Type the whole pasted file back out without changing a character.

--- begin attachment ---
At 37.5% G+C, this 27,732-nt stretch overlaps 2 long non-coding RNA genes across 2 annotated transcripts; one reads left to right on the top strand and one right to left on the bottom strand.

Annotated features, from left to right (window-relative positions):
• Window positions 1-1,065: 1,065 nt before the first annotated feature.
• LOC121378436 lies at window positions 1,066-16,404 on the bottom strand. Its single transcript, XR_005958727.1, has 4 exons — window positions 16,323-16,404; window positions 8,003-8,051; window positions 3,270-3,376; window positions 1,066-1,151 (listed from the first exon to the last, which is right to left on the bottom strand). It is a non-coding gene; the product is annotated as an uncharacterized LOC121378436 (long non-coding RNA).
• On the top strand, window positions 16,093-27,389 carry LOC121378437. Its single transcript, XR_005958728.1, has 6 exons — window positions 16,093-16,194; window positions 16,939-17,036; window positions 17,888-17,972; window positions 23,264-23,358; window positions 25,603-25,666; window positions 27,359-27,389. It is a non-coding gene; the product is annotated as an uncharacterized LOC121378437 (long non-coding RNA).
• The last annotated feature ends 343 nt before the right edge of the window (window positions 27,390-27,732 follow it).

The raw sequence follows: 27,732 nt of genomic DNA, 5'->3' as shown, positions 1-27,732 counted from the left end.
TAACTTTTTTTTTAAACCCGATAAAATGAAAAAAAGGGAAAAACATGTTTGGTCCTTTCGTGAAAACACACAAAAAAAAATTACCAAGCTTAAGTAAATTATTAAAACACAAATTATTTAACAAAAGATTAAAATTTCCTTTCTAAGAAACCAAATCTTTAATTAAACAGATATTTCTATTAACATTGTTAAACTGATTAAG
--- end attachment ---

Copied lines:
At 37.5% G+C, this 27,732-nt stretch overlaps 2 long non-coding RNA genes across 2 annotated transcripts; one reads left to right on the top strand and one right to left on the bottom strand.

Annotated features, from left to right (window-relative positions):
• Window positions 1-1,065: 1,065 nt before the first annotated feature.
• LOC121378436 lies at window positions 1,066-16,404 on the bottom strand. Its single transcript, XR_005958727.1, has 4 exons — window positions 16,323-16,404; window positions 8,003-8,051; window positions 3,270-3,376; window positions 1,066-1,151 (listed from the first exon to the last, which is right to left on the bottom strand). It is a non-coding gene; the product is annotated as an uncharacterized LOC121378436 (long non-coding RNA).
• On the top strand, window positions 16,093-27,389 carry LOC121378437. Its single transcript, XR_005958728.1, has 6 exons — window positions 16,093-16,194; window positions 16,939-17,036; window positions 17,888-17,972; window positions 23,264-23,358; window positions 25,603-25,666; window positions 27,359-27,389. It is a non-coding gene; the product is annotated as an uncharacterized LOC121378437 (long non-coding RNA).
• The last annotated feature ends 343 nt before the right edge of the window (window positions 27,390-27,732 follow it).

The raw sequence follows: 27,732 nt of genomic DNA, 5'->3' as shown, positions 1-27,732 counted from the left end.
TAACTTTTTTTTTAAACCCGATAAAATGAAAAAAAGGGAAAAACATGTTTGGTCCTTTCGTGAAAACACACAAAAAAAAATTACCAAGCTTAAGTAAATTATTAAAACACAAATTATTTAACAAAAGATTAAAATTTCCTTTCTAAGAAACCAAATCTTTAATTAAACAGATATTTCTATTAACATTGTTAAACTGATTAAG